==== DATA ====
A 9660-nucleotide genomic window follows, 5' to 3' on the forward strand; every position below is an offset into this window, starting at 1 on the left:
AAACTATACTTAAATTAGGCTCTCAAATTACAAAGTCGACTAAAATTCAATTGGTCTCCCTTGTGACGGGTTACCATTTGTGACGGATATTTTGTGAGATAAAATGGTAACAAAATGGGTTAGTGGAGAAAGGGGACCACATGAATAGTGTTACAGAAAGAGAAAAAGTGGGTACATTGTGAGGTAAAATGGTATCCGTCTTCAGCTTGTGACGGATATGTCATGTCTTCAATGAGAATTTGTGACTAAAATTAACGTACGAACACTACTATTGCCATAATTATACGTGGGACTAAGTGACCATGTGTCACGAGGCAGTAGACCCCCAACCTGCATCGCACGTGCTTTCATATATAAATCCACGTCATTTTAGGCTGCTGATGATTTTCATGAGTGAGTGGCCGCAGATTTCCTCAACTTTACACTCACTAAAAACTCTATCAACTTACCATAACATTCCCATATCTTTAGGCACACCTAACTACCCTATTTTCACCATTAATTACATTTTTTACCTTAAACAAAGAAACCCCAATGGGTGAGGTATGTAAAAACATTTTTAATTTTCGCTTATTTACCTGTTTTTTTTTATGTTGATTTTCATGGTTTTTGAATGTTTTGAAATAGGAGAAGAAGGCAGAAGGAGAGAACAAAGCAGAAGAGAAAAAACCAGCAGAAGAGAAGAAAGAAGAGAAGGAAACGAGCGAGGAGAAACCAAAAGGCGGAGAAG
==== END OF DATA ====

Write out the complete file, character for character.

A 9660-nucleotide genomic window follows, 5' to 3' on the forward strand; every position below is an offset into this window, starting at 1 on the left:
AAACTATACTTAAATTAGGCTCTCAAATTACAAAGTCGACTAAAATTCAATTGGTCTCCCTTGTGACGGGTTACCATTTGTGACGGATATTTTGTGAGATAAAATGGTAACAAAATGGGTTAGTGGAGAAAGGGGACCACATGAATAGTGTTACAGAAAGAGAAAAAGTGGGTACATTGTGAGGTAAAATGGTATCCGTCTTCAGCTTGTGACGGATATGTCATGTCTTCAATGAGAATTTGTGACTAAAATTAACGTACGAACACTACTATTGCCATAATTATACGTGGGACTAAGTGACCATGTGTCACGAGGCAGTAGACCCCCAACCTGCATCGCACGTGCTTTCATATATAAATCCACGTCATTTTAGGCTGCTGATGATTTTCATGAGTGAGTGGCCGCAGATTTCCTCAACTTTACACTCACTAAAAACTCTATCAACTTACCATAACATTCCCATATCTTTAGGCACACCTAACTACCCTATTTTCACCATTAATTACATTTTTTACCTTAAACAAAGAAACCCCAATGGGTGAGGTATGTAAAAACATTTTTAATTTTCGCTTATTTACCTGTTTTTTTTTATGTTGATTTTCATGGTTTTTGAATGTTTTGAAATAGGAGAAGAAGGCAGAAGGAGAGAACAAAGCAGAAGAGAAAAAACCAGCAGAAGAGAAGAAAGAAGAGAAGGAAACGAGCGAGGAGAAACCAAAAGGCGGAGAAG